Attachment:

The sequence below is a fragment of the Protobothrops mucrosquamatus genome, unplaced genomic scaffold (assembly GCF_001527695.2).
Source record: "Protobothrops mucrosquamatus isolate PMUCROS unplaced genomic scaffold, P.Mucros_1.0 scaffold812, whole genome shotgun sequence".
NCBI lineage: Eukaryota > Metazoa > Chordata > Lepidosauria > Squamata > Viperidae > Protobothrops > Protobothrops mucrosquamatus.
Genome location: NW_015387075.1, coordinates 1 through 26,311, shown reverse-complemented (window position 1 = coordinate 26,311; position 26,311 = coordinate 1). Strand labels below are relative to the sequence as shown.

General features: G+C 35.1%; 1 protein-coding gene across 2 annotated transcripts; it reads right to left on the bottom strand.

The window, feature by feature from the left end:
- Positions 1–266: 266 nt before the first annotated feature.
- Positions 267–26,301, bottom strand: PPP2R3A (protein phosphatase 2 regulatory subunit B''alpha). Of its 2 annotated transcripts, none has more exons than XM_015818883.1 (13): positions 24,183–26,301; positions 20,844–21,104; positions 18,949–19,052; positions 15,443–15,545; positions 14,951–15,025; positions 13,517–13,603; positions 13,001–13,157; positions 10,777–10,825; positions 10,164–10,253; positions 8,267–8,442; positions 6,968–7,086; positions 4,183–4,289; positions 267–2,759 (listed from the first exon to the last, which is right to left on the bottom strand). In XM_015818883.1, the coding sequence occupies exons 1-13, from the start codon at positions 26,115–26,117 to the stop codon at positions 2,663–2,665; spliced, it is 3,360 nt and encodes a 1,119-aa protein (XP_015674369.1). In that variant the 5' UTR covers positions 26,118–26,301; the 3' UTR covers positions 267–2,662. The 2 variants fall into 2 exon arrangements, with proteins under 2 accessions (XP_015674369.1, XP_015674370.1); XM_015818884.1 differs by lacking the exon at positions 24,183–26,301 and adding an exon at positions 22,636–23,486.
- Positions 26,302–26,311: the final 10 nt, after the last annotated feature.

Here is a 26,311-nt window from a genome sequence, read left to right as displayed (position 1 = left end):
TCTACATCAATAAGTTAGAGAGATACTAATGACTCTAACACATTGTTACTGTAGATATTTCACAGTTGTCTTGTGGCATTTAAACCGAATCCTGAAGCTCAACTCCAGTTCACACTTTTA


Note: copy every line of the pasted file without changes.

The sequence below is a fragment of the Protobothrops mucrosquamatus genome, unplaced genomic scaffold (assembly GCF_001527695.2).
Source record: "Protobothrops mucrosquamatus isolate PMUCROS unplaced genomic scaffold, P.Mucros_1.0 scaffold812, whole genome shotgun sequence".
NCBI lineage: Eukaryota > Metazoa > Chordata > Lepidosauria > Squamata > Viperidae > Protobothrops > Protobothrops mucrosquamatus.
Genome location: NW_015387075.1, coordinates 1 through 26,311, shown reverse-complemented (window position 1 = coordinate 26,311; position 26,311 = coordinate 1). Strand labels below are relative to the sequence as shown.

General features: G+C 35.1%; 1 protein-coding gene across 2 annotated transcripts; it reads right to left on the bottom strand.

The window, feature by feature from the left end:
- Positions 1–266: 266 nt before the first annotated feature.
- Positions 267–26,301, bottom strand: PPP2R3A (protein phosphatase 2 regulatory subunit B''alpha). Of its 2 annotated transcripts, none has more exons than XM_015818883.1 (13): positions 24,183–26,301; positions 20,844–21,104; positions 18,949–19,052; positions 15,443–15,545; positions 14,951–15,025; positions 13,517–13,603; positions 13,001–13,157; positions 10,777–10,825; positions 10,164–10,253; positions 8,267–8,442; positions 6,968–7,086; positions 4,183–4,289; positions 267–2,759 (listed from the first exon to the last, which is right to left on the bottom strand). In XM_015818883.1, the coding sequence occupies exons 1-13, from the start codon at positions 26,115–26,117 to the stop codon at positions 2,663–2,665; spliced, it is 3,360 nt and encodes a 1,119-aa protein (XP_015674369.1). In that variant the 5' UTR covers positions 26,118–26,301; the 3' UTR covers positions 267–2,662. The 2 variants fall into 2 exon arrangements, with proteins under 2 accessions (XP_015674369.1, XP_015674370.1); XM_015818884.1 differs by lacking the exon at positions 24,183–26,301 and adding an exon at positions 22,636–23,486.
- Positions 26,302–26,311: the final 10 nt, after the last annotated feature.

Here is a 26,311-nt window from a genome sequence, read left to right as displayed (position 1 = left end):
TCTACATCAATAAGTTAGAGAGATACTAATGACTCTAACACATTGTTACTGTAGATATTTCACAGTTGTCTTGTGGCATTTAAACCGAATCCTGAAGCTCAACTCCAGTTCACACTTTTA